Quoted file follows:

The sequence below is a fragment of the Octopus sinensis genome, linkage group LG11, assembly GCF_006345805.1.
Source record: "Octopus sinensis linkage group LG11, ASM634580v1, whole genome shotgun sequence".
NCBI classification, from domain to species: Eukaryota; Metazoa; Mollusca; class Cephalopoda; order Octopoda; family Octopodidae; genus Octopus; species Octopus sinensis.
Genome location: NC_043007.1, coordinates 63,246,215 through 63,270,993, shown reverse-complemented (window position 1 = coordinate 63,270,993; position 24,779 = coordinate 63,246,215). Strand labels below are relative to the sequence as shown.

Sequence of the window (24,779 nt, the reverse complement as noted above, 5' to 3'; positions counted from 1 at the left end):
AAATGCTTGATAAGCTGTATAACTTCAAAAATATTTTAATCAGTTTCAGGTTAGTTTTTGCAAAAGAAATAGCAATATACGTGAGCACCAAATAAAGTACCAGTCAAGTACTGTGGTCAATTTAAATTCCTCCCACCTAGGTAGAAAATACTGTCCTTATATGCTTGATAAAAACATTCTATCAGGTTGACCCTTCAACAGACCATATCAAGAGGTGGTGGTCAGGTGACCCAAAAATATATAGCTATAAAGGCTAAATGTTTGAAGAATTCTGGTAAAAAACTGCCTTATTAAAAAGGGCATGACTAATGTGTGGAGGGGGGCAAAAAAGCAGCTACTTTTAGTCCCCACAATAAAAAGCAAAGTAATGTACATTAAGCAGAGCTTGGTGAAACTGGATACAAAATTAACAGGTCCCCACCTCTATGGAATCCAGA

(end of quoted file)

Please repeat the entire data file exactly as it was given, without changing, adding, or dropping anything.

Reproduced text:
The sequence below is a fragment of the Octopus sinensis genome, linkage group LG11, assembly GCF_006345805.1.
Source record: "Octopus sinensis linkage group LG11, ASM634580v1, whole genome shotgun sequence".
NCBI classification, from domain to species: Eukaryota; Metazoa; Mollusca; class Cephalopoda; order Octopoda; family Octopodidae; genus Octopus; species Octopus sinensis.
Genome location: NC_043007.1, coordinates 63,246,215 through 63,270,993, shown reverse-complemented (window position 1 = coordinate 63,270,993; position 24,779 = coordinate 63,246,215). Strand labels below are relative to the sequence as shown.

Sequence of the window (24,779 nt, the reverse complement as noted above, 5' to 3'; positions counted from 1 at the left end):
AAATGCTTGATAAGCTGTATAACTTCAAAAATATTTTAATCAGTTTCAGGTTAGTTTTTGCAAAAGAAATAGCAATATACGTGAGCACCAAATAAAGTACCAGTCAAGTACTGTGGTCAATTTAAATTCCTCCCACCTAGGTAGAAAATACTGTCCTTATATGCTTGATAAAAACATTCTATCAGGTTGACCCTTCAACAGACCATATCAAGAGGTGGTGGTCAGGTGACCCAAAAATATATAGCTATAAAGGCTAAATGTTTGAAGAATTCTGGTAAAAAACTGCCTTATTAAAAAGGGCATGACTAATGTGTGGAGGGGGGCAAAAAAGCAGCTACTTTTAGTCCCCACAATAAAAAGCAAAGTAATGTACATTAAGCAGAGCTTGGTGAAACTGGATACAAAATTAACAGGTCCCCACCTCTATGGAATCCAGA